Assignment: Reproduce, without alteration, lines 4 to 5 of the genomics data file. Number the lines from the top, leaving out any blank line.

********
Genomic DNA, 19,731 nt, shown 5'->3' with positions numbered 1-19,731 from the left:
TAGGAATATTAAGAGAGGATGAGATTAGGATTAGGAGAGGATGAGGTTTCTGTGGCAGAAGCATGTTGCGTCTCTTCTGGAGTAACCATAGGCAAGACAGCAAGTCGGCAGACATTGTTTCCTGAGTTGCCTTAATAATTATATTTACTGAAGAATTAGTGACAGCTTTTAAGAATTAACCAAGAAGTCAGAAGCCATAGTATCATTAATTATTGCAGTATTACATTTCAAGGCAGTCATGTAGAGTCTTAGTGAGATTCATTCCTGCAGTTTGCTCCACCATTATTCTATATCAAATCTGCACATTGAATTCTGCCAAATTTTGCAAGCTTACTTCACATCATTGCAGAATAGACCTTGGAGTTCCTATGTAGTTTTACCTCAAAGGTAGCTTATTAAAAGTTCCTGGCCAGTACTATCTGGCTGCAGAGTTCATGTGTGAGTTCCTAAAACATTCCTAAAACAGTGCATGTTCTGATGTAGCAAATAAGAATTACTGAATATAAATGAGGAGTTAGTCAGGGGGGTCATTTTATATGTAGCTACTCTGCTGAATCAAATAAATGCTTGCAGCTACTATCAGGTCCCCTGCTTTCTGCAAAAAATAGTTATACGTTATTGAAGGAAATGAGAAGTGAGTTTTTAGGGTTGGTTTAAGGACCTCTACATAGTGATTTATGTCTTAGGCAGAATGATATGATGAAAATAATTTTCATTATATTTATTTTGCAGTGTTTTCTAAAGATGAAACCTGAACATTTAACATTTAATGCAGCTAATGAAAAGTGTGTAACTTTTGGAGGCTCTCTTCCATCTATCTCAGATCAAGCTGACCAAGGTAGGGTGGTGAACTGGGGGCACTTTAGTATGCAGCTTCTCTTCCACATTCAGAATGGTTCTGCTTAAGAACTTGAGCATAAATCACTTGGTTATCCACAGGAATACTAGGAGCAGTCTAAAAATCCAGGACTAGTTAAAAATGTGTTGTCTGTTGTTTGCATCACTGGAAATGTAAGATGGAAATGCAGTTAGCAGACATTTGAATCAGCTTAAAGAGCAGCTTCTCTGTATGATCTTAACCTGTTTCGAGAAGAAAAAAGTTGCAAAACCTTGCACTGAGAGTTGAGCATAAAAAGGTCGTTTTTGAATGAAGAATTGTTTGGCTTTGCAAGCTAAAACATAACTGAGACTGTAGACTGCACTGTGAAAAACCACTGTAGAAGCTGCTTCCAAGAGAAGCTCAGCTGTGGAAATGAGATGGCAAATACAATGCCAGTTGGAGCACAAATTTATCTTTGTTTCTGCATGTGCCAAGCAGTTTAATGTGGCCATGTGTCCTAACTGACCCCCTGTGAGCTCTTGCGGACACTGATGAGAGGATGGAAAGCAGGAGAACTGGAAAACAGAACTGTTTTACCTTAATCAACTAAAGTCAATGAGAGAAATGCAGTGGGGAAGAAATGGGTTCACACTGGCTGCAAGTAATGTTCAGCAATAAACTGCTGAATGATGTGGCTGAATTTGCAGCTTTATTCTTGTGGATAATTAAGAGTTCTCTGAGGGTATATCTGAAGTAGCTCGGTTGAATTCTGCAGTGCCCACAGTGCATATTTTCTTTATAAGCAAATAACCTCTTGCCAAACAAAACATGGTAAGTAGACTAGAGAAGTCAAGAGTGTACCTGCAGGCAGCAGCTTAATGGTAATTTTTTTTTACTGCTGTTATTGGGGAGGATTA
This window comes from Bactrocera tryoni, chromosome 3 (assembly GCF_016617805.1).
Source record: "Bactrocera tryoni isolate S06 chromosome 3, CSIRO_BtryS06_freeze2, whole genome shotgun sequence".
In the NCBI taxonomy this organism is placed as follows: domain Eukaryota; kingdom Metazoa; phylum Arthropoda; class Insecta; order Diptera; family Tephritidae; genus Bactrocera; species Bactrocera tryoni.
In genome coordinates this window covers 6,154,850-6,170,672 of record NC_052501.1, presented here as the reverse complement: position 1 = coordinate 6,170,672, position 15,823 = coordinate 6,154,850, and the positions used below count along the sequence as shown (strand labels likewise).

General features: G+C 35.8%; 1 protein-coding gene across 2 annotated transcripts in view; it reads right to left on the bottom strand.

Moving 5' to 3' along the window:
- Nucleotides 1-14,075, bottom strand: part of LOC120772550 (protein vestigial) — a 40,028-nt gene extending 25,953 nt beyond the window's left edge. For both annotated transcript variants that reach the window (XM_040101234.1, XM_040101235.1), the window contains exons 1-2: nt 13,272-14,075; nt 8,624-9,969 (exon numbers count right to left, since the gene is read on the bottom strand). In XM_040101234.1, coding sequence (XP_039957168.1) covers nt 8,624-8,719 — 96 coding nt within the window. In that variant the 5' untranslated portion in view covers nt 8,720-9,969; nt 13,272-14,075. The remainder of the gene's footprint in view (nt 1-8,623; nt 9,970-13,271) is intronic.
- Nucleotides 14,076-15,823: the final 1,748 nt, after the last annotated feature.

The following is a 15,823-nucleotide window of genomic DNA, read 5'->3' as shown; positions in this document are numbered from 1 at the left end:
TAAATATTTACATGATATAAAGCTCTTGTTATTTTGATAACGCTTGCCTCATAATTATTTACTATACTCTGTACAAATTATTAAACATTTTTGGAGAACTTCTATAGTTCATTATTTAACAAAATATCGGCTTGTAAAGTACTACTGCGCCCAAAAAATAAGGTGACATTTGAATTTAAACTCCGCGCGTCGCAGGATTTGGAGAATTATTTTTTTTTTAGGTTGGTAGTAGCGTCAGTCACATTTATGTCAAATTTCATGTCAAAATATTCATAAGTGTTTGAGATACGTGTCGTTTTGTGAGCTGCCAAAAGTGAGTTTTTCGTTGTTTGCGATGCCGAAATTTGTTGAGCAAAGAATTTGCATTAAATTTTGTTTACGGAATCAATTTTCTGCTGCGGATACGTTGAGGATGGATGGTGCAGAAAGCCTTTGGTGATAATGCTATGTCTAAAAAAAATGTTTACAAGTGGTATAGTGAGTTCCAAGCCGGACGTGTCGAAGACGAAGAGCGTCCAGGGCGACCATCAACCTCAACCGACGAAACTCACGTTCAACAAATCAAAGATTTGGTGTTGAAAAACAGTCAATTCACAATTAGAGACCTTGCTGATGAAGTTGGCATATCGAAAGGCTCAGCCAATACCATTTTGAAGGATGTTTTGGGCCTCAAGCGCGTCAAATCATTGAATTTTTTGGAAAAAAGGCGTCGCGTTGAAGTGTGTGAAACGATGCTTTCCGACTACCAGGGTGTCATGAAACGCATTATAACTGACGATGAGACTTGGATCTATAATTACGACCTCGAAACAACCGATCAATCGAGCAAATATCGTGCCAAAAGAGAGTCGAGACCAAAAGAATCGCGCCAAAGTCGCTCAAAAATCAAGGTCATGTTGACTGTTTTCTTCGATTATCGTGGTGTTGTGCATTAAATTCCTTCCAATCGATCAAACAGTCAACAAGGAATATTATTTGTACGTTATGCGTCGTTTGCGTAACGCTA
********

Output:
Source record: "Bactrocera tryoni isolate S06 chromosome 3, CSIRO_BtryS06_freeze2, whole genome shotgun sequence".
In the NCBI taxonomy this organism is placed as follows: domain Eukaryota; kingdom Metazoa; phylum Arthropoda; class Insecta; order Diptera; family Tephritidae; genus Bactrocera; species Bactrocera tryoni.